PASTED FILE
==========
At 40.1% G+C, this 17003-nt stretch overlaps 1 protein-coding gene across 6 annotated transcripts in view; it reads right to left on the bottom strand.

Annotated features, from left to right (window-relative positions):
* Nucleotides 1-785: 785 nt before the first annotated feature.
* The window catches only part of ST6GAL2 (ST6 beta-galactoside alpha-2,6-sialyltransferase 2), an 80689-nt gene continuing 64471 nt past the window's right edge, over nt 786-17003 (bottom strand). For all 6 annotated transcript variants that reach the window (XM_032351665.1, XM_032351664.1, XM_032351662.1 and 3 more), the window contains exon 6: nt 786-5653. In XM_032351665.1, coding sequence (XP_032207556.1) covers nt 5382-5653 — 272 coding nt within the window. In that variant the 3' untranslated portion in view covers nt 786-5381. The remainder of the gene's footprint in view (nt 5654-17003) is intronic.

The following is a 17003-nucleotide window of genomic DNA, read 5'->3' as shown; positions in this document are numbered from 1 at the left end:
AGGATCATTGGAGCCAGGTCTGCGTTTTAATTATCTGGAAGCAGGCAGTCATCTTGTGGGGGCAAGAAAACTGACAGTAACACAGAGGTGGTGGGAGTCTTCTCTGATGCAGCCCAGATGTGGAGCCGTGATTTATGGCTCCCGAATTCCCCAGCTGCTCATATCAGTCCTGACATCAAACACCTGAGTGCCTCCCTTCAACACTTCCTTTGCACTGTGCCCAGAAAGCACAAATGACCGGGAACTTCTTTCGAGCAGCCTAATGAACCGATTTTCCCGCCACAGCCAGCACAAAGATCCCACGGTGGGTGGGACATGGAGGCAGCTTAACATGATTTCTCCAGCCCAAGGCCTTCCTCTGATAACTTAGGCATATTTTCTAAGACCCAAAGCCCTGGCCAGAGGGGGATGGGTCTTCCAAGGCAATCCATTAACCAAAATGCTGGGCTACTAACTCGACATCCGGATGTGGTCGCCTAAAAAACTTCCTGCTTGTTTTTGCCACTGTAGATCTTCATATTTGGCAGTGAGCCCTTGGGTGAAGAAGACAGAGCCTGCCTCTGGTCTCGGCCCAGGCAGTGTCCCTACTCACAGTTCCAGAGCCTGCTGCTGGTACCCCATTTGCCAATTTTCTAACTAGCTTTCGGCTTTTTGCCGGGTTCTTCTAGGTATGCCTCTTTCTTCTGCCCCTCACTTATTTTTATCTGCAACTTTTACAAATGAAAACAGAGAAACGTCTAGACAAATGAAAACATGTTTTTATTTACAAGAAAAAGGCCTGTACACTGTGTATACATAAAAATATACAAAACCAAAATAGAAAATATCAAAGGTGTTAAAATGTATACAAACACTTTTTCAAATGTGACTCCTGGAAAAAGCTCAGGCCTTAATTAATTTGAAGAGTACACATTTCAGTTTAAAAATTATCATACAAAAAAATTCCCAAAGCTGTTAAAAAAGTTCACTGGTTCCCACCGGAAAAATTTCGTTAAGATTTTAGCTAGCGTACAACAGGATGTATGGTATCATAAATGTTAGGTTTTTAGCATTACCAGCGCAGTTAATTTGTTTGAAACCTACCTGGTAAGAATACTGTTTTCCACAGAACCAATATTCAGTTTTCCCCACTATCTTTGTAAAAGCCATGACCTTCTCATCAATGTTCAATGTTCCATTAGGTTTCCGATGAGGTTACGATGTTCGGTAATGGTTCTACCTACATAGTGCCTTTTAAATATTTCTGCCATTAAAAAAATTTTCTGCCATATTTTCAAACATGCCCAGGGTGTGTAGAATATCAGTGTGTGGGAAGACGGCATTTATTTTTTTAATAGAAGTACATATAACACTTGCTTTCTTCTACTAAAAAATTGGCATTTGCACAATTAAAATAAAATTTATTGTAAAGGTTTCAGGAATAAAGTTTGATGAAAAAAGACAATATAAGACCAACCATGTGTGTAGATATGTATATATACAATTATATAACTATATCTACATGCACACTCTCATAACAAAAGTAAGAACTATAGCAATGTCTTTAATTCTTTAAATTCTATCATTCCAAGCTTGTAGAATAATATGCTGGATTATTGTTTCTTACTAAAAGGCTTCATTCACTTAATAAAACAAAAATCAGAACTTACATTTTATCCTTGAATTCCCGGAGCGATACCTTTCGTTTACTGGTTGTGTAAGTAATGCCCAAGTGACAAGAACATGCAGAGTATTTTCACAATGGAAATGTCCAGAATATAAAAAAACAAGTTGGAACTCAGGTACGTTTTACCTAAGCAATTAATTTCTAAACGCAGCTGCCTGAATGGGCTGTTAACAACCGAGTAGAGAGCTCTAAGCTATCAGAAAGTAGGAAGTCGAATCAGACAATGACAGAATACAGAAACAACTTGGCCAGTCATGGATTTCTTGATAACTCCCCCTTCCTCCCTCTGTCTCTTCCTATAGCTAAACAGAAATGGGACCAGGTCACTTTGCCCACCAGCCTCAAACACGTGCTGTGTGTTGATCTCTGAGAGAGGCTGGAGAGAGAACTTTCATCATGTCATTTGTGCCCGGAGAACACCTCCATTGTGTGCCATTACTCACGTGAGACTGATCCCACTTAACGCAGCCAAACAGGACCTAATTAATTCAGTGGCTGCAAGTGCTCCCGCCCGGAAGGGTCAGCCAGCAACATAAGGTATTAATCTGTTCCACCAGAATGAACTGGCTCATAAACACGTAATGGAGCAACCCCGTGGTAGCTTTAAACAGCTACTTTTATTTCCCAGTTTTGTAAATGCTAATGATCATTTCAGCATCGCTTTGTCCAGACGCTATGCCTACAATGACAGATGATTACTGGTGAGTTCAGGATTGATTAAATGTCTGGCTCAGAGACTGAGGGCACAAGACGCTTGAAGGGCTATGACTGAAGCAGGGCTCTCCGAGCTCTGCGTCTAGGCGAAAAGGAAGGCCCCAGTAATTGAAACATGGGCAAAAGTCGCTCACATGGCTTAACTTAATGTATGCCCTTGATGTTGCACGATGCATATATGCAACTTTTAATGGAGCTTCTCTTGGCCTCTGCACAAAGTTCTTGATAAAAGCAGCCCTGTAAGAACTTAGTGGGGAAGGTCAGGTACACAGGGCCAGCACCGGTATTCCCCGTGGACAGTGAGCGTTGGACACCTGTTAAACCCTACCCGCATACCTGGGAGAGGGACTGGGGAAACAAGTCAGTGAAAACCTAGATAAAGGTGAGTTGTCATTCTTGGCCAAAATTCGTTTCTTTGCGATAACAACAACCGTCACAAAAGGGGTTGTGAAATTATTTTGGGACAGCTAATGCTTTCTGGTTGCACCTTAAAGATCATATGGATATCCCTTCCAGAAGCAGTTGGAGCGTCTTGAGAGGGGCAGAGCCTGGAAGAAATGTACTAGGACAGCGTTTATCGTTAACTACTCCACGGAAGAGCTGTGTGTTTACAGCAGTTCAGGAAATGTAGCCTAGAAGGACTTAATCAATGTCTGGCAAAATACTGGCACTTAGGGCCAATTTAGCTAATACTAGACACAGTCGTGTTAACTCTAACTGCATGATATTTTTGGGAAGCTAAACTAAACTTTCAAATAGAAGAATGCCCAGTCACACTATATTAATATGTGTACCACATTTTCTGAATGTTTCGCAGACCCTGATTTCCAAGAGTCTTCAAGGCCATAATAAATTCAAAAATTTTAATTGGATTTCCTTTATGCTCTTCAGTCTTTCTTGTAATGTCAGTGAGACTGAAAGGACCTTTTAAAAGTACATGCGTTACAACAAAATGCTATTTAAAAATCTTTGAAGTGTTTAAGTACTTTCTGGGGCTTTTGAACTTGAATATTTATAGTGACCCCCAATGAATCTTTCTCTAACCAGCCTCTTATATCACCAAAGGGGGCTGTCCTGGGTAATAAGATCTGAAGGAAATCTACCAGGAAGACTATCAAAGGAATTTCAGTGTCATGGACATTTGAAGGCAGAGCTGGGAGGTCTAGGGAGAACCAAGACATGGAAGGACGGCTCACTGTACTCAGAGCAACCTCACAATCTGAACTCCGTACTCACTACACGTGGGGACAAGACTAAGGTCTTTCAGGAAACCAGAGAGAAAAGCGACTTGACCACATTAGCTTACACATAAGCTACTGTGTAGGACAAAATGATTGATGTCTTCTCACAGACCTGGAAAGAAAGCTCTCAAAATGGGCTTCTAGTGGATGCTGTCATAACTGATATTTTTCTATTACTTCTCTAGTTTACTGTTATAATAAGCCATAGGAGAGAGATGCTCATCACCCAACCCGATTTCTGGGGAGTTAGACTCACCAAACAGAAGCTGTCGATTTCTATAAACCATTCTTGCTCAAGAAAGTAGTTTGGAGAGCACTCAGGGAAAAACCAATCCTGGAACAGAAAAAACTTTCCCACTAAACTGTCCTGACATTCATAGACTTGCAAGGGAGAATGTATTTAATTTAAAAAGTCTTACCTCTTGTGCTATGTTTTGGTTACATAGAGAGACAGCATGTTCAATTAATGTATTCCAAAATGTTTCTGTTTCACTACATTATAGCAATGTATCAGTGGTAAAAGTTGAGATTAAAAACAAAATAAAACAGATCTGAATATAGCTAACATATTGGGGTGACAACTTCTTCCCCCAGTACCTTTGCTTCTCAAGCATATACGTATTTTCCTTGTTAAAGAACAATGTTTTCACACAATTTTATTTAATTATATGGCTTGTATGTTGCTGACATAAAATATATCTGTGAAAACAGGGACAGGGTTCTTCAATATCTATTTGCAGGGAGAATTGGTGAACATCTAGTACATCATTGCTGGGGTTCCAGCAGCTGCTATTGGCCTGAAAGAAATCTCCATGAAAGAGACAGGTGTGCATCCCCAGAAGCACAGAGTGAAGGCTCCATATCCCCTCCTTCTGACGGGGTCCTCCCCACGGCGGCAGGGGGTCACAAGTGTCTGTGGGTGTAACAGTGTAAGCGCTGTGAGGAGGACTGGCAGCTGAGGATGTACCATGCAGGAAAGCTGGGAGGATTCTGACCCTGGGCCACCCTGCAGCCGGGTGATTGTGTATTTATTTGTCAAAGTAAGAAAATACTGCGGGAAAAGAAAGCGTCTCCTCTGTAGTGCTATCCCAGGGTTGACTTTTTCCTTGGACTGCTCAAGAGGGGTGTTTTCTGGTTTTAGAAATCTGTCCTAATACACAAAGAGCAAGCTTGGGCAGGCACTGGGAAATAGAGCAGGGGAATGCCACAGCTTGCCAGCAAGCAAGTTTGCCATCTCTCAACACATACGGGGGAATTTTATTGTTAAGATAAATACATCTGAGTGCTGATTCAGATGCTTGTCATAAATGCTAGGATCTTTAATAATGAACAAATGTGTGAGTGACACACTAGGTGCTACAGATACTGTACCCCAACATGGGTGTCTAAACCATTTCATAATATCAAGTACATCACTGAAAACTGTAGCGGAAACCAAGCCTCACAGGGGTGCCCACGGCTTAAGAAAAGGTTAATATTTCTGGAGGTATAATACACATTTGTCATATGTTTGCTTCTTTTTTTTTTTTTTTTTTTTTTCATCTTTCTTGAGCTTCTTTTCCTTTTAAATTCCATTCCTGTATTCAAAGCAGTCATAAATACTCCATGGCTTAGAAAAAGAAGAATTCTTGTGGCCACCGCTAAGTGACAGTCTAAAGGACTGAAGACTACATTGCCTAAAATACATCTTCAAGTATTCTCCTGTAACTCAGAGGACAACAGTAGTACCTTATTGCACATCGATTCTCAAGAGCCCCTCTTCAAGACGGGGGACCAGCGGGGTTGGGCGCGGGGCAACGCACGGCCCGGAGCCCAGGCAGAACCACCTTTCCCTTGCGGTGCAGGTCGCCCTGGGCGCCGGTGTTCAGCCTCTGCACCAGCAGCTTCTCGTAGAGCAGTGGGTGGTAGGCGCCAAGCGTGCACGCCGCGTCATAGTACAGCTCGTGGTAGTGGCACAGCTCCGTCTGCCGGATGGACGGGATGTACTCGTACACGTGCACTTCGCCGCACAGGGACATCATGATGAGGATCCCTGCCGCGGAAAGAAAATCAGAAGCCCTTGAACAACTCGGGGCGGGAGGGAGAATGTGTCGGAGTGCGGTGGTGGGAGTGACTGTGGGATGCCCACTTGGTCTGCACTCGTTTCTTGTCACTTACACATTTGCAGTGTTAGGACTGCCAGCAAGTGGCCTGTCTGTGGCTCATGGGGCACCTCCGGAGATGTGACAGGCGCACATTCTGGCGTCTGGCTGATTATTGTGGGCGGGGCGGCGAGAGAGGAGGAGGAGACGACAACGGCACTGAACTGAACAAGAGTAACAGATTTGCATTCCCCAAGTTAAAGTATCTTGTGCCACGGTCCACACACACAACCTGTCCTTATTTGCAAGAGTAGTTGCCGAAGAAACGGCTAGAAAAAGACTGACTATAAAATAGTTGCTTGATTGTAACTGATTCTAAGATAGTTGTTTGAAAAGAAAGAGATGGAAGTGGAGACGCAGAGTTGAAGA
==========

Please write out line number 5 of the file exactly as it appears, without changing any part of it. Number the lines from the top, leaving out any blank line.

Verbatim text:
The following is a 17003-nucleotide window of genomic DNA, read 5'->3' as shown; positions in this document are numbered from 1 at the left end: